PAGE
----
Analysis of plasma chromogranin A. Data regarding plasma chromogranin A were retrieved from patient charts, and reported as times upper normal limit at the time of diagnosis. Blood from fasting subjects had been drawn into chilled tubes containing sodium heparin and 400 units/mL kallikrein inhibitory aprotinin, and centrifuged at 4°C, before measurement by RIA, as previously described (21, 22).

BMI. BMI was calculated as kg/m2 at the time of diagnosis, and data were gathered from medical records.

WHO classification. Tumors were classified into three groups (well-differentiated neuroendocrine tumor, well-differentiated neuroendocrine carcinoma, and poorly differentiated neuroendocrine carcinoma) according to the WHO classification, based on number of mitoses, percentage of Ki67-positive cells, and the presence of vascular, perineural, or gross invasion. Tumors with a mitotic rate ≥10 per 10 high power fields were considered poorly differentiated, in accordance with the WHO guidelines (23). A reevaluation of all cases was done based on pathology, surgery, and radiology reports. In ambiguous cases new pathology assessments were done.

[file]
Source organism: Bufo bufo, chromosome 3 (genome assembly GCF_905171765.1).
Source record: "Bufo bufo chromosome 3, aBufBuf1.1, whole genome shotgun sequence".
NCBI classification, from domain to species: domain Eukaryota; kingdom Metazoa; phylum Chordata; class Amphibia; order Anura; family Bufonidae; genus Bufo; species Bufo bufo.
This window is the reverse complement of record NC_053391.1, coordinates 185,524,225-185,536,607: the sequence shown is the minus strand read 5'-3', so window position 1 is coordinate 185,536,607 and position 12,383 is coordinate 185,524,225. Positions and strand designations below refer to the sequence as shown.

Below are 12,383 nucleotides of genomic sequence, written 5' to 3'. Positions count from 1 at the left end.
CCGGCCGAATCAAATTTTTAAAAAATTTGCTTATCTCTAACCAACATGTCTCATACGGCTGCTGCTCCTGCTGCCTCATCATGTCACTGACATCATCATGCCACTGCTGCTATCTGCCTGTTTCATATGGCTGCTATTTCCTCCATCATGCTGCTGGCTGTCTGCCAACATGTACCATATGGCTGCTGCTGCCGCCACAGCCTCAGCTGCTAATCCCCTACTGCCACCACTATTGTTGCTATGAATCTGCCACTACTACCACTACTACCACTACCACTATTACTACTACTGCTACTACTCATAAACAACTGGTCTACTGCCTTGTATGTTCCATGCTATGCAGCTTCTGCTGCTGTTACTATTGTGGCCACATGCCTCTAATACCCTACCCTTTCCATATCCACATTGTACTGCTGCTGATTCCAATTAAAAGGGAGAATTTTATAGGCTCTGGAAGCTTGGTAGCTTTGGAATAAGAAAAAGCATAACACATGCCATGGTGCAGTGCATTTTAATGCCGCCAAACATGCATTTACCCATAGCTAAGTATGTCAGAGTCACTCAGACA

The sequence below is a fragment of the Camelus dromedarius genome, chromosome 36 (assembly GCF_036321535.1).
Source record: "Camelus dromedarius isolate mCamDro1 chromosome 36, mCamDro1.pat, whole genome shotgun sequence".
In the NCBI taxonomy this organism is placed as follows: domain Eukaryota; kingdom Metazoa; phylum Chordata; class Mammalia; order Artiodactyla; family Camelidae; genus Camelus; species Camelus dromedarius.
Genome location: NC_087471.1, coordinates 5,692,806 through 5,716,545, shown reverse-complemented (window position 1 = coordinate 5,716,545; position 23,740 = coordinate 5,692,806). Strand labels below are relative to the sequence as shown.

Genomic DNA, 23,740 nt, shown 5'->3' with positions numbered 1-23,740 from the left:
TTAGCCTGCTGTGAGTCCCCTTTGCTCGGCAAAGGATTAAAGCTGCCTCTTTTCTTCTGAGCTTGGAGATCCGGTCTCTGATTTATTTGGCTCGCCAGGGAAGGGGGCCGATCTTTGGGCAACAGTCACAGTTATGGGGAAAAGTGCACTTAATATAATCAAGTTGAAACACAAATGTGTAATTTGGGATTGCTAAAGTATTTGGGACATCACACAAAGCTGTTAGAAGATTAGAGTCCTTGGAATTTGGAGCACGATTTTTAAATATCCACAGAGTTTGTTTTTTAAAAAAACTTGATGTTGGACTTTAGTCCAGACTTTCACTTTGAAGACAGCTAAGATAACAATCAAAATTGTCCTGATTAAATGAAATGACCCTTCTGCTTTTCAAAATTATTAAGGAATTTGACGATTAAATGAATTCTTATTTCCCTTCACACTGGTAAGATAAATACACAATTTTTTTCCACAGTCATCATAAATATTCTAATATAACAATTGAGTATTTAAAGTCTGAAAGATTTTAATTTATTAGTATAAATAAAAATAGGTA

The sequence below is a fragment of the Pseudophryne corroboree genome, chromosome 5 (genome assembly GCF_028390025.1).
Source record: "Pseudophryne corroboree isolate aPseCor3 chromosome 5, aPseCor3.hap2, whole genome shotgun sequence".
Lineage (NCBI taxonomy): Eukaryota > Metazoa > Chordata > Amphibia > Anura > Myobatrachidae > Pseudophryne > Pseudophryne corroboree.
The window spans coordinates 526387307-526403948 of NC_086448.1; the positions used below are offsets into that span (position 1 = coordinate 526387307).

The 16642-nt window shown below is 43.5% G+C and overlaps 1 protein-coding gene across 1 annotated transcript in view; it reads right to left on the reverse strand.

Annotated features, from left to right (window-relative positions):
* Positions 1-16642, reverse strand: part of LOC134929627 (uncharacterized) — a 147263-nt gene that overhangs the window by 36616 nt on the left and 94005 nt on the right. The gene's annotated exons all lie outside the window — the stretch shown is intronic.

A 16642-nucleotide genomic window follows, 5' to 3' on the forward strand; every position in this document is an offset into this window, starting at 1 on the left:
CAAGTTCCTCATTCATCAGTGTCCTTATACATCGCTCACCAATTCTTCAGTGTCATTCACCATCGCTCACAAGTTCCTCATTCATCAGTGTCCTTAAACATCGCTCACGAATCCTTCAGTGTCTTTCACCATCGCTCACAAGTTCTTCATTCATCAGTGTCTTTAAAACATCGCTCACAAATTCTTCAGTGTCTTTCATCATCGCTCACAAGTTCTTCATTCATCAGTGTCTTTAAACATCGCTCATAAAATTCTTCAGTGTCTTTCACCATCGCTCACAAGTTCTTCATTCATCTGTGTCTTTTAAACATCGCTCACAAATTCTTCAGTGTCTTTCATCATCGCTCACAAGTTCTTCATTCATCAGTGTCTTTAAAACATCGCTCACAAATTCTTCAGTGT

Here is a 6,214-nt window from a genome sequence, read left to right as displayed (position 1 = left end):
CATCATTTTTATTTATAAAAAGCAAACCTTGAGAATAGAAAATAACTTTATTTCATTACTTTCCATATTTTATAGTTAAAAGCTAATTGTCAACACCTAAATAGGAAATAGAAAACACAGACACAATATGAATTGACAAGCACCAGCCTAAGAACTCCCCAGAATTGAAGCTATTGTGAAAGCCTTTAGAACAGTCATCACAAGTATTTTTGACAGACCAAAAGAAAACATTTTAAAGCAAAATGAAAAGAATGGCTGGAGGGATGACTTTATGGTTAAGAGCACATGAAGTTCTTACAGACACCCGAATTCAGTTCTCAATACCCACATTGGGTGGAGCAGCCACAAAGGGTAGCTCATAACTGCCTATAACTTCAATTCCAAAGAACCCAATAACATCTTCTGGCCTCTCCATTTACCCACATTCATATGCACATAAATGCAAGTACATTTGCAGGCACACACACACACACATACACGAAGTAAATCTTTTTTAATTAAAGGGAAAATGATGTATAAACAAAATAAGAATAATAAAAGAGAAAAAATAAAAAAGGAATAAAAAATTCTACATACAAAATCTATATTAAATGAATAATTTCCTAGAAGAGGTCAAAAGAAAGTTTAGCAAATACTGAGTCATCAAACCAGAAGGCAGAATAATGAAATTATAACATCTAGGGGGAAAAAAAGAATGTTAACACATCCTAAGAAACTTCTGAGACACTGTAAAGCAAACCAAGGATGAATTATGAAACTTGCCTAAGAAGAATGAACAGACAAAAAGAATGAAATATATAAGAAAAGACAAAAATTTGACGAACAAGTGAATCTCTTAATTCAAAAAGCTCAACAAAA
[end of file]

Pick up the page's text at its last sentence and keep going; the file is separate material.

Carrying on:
TNM staging. TNM staging was done according to the recently suggested definitions (19). Stage I is defined as only a primary tumor, confined to the pancreas and <2 cm. Stage IIa means the primary tumor is confined to the pancreas and is 2 to 4 cm; IIb primary tumor is >4 cm or invading the duodenum or bile duct. Stage IIIa is defined as a tumor invading adjacent organs (stomach, spleen, colon, adrenal gland) or the wall of large vessels (celiac axis, superior mesenteric artery). The presence of lymph node metastases defines stage IIIb, and distant metastases stage IV. Staging reflected tumor burden at diagnosis, and was based on data retrieved from medical records. A reevaluation of all cases was done based on pathology, surgery, and radiology reports. In ambiguous cases new pathology assessments or radiologic reevaluations were done.